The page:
Professor Terrence Osborne Ranger. African Historian. Renowned historic academic of Zimbabwe’s bygone times and a true embodiment of an Afrolutionist.
Ranger has peacefully passed away in his sleep earlier last Friday according to a statement made by Britain Zimbabwean Society.
Ranger dedicated the majority of his 85 years living to unearthing history in East Africa in general but Zimbabwe in speciality –through documenting and creating academic references to preserve historical findings. He moved to Zimbabwe during the height of the period of African nations fighting for independence, where he was welcomed by nationalists as a comrade.
Equipped with a doctorate from the University of Oxford, Ranger taught medieval and early modern history in the University College of Rhodesia, however, he expanded his footprints into becoming an activist for African independence and self rule. His activism for independence and human rights caused his deportation in 1963.
Deportation from Rhodesia didn’t stop Terence Ranger from his passion in African History and civil rights, he moved to Tanzania and lectured at the University of Dar es Salaam. However by 1980, he left back to his home in Britain and founded the Britain Zimbabwe Society with Guy Clutton – Brock. He also became the president of the African Studies Association of the UK (ASAUK) for two years.
Professor Ranger extended his work to supervising PhD Zimbabwean students, traveling back to Zimbabwe in the 1990’s to extend his research on Zimbabwe’s vast historic activities. In recognition and appreciation of Rangers work, two universities he engaged in proved that his hard work did not go unnoticed. Upon Ranger’s retirement in Oxford, he became a fellow of the Oxford Center for Mission Studies, and University of Zimbabwe honoured his work in historiography and was capped by President Robert Mugabe, a person he regarded as a friend at the time.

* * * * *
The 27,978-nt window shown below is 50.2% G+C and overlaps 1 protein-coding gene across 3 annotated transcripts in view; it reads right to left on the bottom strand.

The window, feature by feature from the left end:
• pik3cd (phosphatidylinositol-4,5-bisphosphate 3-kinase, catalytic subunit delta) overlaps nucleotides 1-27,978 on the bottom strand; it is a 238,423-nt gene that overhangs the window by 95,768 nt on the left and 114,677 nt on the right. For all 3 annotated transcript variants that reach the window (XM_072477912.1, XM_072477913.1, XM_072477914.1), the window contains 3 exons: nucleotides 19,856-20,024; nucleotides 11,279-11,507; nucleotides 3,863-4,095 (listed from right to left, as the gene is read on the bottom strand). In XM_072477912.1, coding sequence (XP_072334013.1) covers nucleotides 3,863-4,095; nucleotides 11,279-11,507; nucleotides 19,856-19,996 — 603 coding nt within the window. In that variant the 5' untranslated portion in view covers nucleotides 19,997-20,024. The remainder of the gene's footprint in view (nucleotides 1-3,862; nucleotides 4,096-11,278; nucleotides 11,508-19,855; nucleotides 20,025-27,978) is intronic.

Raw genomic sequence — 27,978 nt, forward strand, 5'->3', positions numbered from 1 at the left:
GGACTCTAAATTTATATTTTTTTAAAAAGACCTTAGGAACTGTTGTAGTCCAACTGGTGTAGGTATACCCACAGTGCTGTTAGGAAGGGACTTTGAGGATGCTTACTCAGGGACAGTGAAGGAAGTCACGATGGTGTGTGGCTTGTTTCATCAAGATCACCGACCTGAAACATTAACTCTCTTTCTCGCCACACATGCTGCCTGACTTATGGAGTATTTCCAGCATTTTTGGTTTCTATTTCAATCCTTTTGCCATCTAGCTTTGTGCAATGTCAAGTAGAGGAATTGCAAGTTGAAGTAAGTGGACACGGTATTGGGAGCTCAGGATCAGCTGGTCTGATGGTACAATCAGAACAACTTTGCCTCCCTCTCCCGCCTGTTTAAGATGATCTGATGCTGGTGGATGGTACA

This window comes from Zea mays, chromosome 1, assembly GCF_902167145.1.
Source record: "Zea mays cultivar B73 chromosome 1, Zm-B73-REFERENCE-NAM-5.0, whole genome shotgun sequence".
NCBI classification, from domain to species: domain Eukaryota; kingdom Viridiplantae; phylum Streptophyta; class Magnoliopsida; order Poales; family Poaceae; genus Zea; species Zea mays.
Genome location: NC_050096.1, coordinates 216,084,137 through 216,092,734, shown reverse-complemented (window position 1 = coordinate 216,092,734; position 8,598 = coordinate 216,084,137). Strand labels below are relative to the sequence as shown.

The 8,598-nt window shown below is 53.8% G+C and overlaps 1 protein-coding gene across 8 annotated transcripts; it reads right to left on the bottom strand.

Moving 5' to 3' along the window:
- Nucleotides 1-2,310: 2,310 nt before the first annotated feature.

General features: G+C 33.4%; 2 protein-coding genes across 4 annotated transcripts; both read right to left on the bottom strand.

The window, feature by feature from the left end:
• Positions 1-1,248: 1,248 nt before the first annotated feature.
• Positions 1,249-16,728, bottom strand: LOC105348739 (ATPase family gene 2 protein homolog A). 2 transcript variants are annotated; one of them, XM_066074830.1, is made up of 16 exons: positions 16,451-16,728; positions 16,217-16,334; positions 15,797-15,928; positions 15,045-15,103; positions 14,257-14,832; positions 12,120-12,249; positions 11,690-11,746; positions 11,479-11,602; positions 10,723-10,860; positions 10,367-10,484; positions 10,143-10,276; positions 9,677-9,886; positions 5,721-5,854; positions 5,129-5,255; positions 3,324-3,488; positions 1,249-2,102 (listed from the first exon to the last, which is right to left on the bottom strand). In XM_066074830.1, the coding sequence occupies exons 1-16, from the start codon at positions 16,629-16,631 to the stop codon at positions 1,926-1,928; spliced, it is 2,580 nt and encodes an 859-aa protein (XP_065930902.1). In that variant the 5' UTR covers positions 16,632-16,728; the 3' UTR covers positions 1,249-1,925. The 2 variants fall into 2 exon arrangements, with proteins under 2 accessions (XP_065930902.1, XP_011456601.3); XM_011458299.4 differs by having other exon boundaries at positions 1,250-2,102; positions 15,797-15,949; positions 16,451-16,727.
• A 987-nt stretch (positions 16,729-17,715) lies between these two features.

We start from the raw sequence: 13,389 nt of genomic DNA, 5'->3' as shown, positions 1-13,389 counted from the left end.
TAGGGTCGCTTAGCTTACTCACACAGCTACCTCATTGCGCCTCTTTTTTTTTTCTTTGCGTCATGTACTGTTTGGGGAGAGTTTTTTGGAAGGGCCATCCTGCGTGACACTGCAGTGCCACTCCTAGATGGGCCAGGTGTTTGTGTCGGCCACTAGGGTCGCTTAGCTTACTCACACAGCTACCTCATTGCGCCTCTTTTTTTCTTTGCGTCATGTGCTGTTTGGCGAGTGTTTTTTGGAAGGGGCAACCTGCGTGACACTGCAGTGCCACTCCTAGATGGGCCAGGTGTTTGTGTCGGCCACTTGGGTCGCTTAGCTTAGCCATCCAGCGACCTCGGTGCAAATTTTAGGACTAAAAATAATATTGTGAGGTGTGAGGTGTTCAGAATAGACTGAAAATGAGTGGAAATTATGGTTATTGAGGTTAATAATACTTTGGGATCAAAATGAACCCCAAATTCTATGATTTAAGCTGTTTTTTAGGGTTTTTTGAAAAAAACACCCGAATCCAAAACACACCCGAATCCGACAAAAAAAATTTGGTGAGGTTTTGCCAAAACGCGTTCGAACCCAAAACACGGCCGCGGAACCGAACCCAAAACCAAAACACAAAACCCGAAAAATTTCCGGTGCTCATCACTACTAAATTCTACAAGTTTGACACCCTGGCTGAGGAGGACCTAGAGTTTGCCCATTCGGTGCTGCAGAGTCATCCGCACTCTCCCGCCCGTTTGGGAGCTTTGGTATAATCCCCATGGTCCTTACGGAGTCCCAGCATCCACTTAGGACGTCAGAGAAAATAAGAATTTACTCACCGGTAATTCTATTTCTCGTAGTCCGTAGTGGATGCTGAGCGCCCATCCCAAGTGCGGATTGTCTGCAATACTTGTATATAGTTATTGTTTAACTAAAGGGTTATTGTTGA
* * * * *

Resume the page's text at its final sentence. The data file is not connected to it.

Prof. Ranger has written and published well over 100 articles based on African history pertaining to Zimbabwe as well as publishing 7 books between 1967 and 2000, including Revolt in Southern Rhodesia, 1896-97 and Violence and Memory: One hundred Years in the Dark Forests of Matebeleland with Jocelyn Alexandar and JoAn McGregor. His academic passion for human rights in Zimbabwe trickled into social responsibility, becoming a trustee of the Asylum Welcome organization.
Before he passed, he gave the world his last offering about Zimbabwe titled: “Writing Revolt: An Engagement with African Nationalism” in 2013. A memoir based on the years between 1957 and 1967 in Rhodesia – telling a story of African awakening through his eyes during his stay in Rhodesia. The memoir also cleverly proves the interaction between politics and history and noted how Ranger empowered other comrades through distributing his seminar papers to prisons and other restriced areas at the time – to keep par upon African consciousness. His book redefines the political and intellectual discoveries. His book is currently available in Amazon.
Ranger’s teachings, ideologies and historic work has rippled across various countries and has altered the negative perceptions of African history, particularly to EAST Africa and Zimbabwe. His legacy lives on through the power of pen.